Tuesday, April 29, 2014

Hezekiah's Tunnel

In 1830, a hexagonal clay prism,
 known as the  "Taylor Prism,"
 was discovered among the ruins of Ninevah. 
It tells us that Sennacherib, the king of Assyria
 in the Eighth Century BC, 
had Hezekiah trapped in Jerusalem
 like a "bird in a cage." 
Hezekiah and his engineers refortified 
the city walls and carved a 1, 720 foot tunnel
 out of solid bedrock to bring
 the ever-flowing waters of the Gihon spring
 into the inner sections of the city.
The only spring in Jerusalem, 
the Gihon is a siphonic, karstic
spring, and its name means "gushing". 
It is thought that the Gihon
 could have supported a population of 2500.
1 Kings 1:38          2 Kings 20       2 Chronicles 29-32

The Gihon Spring was Jerusalem's main water source
 from the city's earliest days. 
However, the spring's location 
near the bottom of the eastern slope
 forced the city's builders to leave it outside 
the city walls and to create a protected passageway
 that led to the water source.
The tunnel, leading from the Gihon Spring
 to the Pool of Siloam,
was designed as an aqueduct
 to provide Jerusalem with water
 during an impending siege by the Assyrians,
 led by Sennacherib.
The curving tunnel is 522 meters long.

According to the Siloam inscription, 
the tunnel was excavated by two teams, 
one starting at each end of the the tunnel
 and then meeting in the middle. 
With trail and some errors, 
it is thought that the teams digging
 were directed from above using sounds
 generated by hammering on the solid karst (limestone)
 through which they were digging.

Hezekiah's Tunnel was discovered by American explorer 
Edward Robinson in 1838. 
In the 1860's another explorer named Charles Warren
 is credited for the discovery of a 52 foot vertical shaft
 that descends to the level of the water tunnel.

You can touch the pick marks
 on the walls of the tunnel.

fortified walls and ceilings-
notice arch and the
very large blocks.
There are some wonderful explanations and diagrams
 at this following site
 to give even more info about this tunnel.

Monday, April 28, 2014

City of David- Jerusalem

Jerusalem continues to be a land of discovery for the archaeological world
 that reveals the Bible's historical precision.
The City of David (not as Bethlehem), but the"dig",
 is just south of the Dung Gate and the "Southern Wall" excavations of the Temple.
When David conquered the city of Jebus (the previous name),
 the city was a mere 300 yards long and 100 yards wide.
The city that David conquered and reestablished
 as his kingdom capital was small,
 bounded by the Kidron Valley to the east
 and the Tyropean Valley to the west.

Excavations in the early 1800s have not only revealed 
the earliest walls and structures dating before
 David (c. 1800-1500 BC)
 and the exposed evidence of David's presence,
 but the centuries of Israelite history that would follow.

Current excavation here since 2005-
Perhaps the remains of King David's Palace
Some discoveries really show the connection
 to the Biblical accounts, as above.

Well-preserved finds are being discovered 
that show intricate workmanship.

Biblical stories continue to have more and more documentation.

In order to discover more and more of the ancient ruins,
In order to discover more and more of the ancient ruins,
 something gets destroyed.
That is simply the nature of working
 to find the early story of each site. 

Some of the remains in the buildings are
 significant artifacts showing that the quarters
 were part of Jerusalem's elite.
This site includes city walls, royal buildings, 
seal inscriptions, towers, and a four room house.
The most amazing discovery has been
 Hezekiah's Tunnel-next. 

Sunday, April 27, 2014

The Southern Steps- Jerusalem

The Southern Wall is at the southern end
 of the Temple Mount 
and the former southern side
 of the Second Temple in Jerusalem. 
It was built during King Herod's expansion 
of the Temple Mount platform.

The Southern Wall is 922 feet in length. 
The enormous retaining wall is built
 of enormous blocks of Jerusalem stone,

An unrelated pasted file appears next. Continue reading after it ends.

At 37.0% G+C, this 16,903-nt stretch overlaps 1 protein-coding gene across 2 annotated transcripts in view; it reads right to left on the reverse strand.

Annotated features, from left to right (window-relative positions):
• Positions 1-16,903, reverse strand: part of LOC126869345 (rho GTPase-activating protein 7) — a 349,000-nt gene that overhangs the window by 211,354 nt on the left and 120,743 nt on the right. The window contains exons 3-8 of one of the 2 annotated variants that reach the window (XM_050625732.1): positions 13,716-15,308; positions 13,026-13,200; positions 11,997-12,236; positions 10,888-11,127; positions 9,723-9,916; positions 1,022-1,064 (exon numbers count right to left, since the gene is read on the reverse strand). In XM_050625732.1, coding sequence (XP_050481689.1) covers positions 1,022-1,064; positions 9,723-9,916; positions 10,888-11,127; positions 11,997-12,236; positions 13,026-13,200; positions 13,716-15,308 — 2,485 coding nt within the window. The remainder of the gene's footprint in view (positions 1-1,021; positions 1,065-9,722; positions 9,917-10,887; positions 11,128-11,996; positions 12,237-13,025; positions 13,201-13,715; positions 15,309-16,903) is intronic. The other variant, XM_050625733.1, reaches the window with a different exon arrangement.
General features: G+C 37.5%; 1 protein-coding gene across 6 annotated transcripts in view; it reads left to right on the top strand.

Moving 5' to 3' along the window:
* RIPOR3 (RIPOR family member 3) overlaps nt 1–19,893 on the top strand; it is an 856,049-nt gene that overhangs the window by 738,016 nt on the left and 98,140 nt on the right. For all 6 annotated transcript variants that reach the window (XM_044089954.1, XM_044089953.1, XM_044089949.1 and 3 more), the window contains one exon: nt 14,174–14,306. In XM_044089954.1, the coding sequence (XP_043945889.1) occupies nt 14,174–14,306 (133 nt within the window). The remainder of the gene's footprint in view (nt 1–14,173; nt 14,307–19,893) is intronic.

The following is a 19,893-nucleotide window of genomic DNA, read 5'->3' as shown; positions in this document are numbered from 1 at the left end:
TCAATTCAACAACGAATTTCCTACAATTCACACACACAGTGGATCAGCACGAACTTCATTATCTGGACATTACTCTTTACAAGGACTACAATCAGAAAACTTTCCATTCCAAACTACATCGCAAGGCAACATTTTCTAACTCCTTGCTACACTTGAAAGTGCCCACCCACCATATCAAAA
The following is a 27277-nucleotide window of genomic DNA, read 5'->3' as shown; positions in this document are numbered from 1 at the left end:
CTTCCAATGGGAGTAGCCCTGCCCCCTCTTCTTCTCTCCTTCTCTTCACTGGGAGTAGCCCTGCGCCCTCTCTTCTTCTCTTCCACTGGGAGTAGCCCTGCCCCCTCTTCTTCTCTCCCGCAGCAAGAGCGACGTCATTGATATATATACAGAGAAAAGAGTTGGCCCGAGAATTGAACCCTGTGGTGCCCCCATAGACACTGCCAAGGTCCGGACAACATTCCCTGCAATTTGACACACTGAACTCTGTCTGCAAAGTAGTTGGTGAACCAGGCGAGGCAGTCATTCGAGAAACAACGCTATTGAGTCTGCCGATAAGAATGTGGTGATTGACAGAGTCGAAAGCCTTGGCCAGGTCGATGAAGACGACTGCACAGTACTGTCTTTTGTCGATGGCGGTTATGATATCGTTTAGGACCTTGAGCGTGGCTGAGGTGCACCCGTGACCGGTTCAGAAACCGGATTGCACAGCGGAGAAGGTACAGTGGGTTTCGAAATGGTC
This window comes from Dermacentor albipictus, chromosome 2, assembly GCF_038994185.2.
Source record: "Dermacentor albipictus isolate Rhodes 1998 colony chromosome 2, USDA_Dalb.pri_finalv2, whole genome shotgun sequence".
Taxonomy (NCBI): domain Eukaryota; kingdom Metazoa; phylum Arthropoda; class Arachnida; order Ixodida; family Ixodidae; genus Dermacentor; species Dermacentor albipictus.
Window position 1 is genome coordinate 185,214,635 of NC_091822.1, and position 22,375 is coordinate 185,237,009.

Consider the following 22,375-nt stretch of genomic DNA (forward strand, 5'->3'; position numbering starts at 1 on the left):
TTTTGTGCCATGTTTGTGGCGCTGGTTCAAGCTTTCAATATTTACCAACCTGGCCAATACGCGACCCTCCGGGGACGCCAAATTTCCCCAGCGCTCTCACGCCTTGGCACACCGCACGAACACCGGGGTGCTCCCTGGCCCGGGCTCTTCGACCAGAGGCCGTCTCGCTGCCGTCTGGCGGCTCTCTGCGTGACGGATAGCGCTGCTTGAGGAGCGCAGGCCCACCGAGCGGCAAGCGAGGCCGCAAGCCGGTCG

the face of each ashlar(block) is edged with a margin. 
The unmortared blocks are so
 finely fitted together that a knife blade
 cannot be inserted between the blocks.

Pilgrims in the time of Jesus
 entered through these gates into the Temple precincts.
In the post-1967 dig,
 it was discovered that the Hulda gates
 led into a grand staircase
 and served as the principle entrance
 to the temple in the Roman period.

An enormous flight of steps leads to the 
Southern Wall from the South.
They were evacuated after 1967,
 by archeologist Benjamin Mazar
 and are the northernmost extension
 of the Jerusalem pilgrim road
 leading from the Pool of Siloam
 to the Temple Mount 
via the Double Gate and the Triple Gate,
 collectively called the Huldah Gates.
These are the steps that Jesus of Nazareth
 and other Jews
 of his era walked up to approach the Temple,
 especially on the great pilgrimage festivals.
 The stairs that lead to the double gate
 are intact and "well-preserved."
Perhaps Jesus sang the songs of Ascent
 as he walked up to the Temple on these very stairs.

Our Tour Group- LCMS District Presidents at the top of the Southern Steps
 with Tour Leader Tom Krause on the right.

Our Tour Group-The LCMS District President's wives
 at the top of the Southern steps
 with Tour Leader Miriam Krause on the right.

Rev. Tom and Miriam Krause- Tour Leaders

The view of Jerusalem from the Southern steps

These large stones in front of the gate openings
 are where Jesus would have passed through-
 perhaps this very spot.

Breathe in the closeness of our Savior-
living, walking, singing, stopping, resting,
looking out over Jerusalem, 
looking up at Temple Mount,
praying right here.

Saturday, April 26, 2014

Pools of Bethesda

There are still more sites right in Jerusalem from our trip to Israel.

Adjacent to the Church of Saint Anne
 are the two Pools of Bethesda,
(meaning "house of mercy" in Hebrew)
 surrounded by five colonnaded porches. 
The Upper Pool was dug during the 8th century BC
 and is mentioned in 2 Kings.
The pools were originally located near the Sheep Gate
 and were used to wash the sheep
 that were brought to the Temple for sacrifice.
This is in the Muslim Quarter
 of the Old City of Jerusalem
 right outside of Stephan's Gate.

A second pool was dug during the third century BC
 by Simon the High Priest.
Many Jewish people believed that the water
 held special power since
 it was used for religious purposes.
At the time of Christ,
 tradition taught that an angel would descend
 from heaven to stir the waters and the first
 to enter after the stirring received divine healing.
Recent excavations in the 1960's discovered
 the remains of Byzantine and Crusader Churches here.
(Crosses on the columns)
They were built here to preserve the location
 of the miraculous healing story.
Many invalids sat or lay under the porches
 waiting to be healed.
 The pools were fed by rainwater 
and underground springs.

This is the setting for John 5: 1-15,
 where Jesus encountered
 a paralytic who had been waiting for 38 years
 to be healed by the pool. 
Jesus demonstrated that he had the power
 to heal and the right to do it on the Sabbath.

God is a God who heals.
HE brings healing touches to our lives -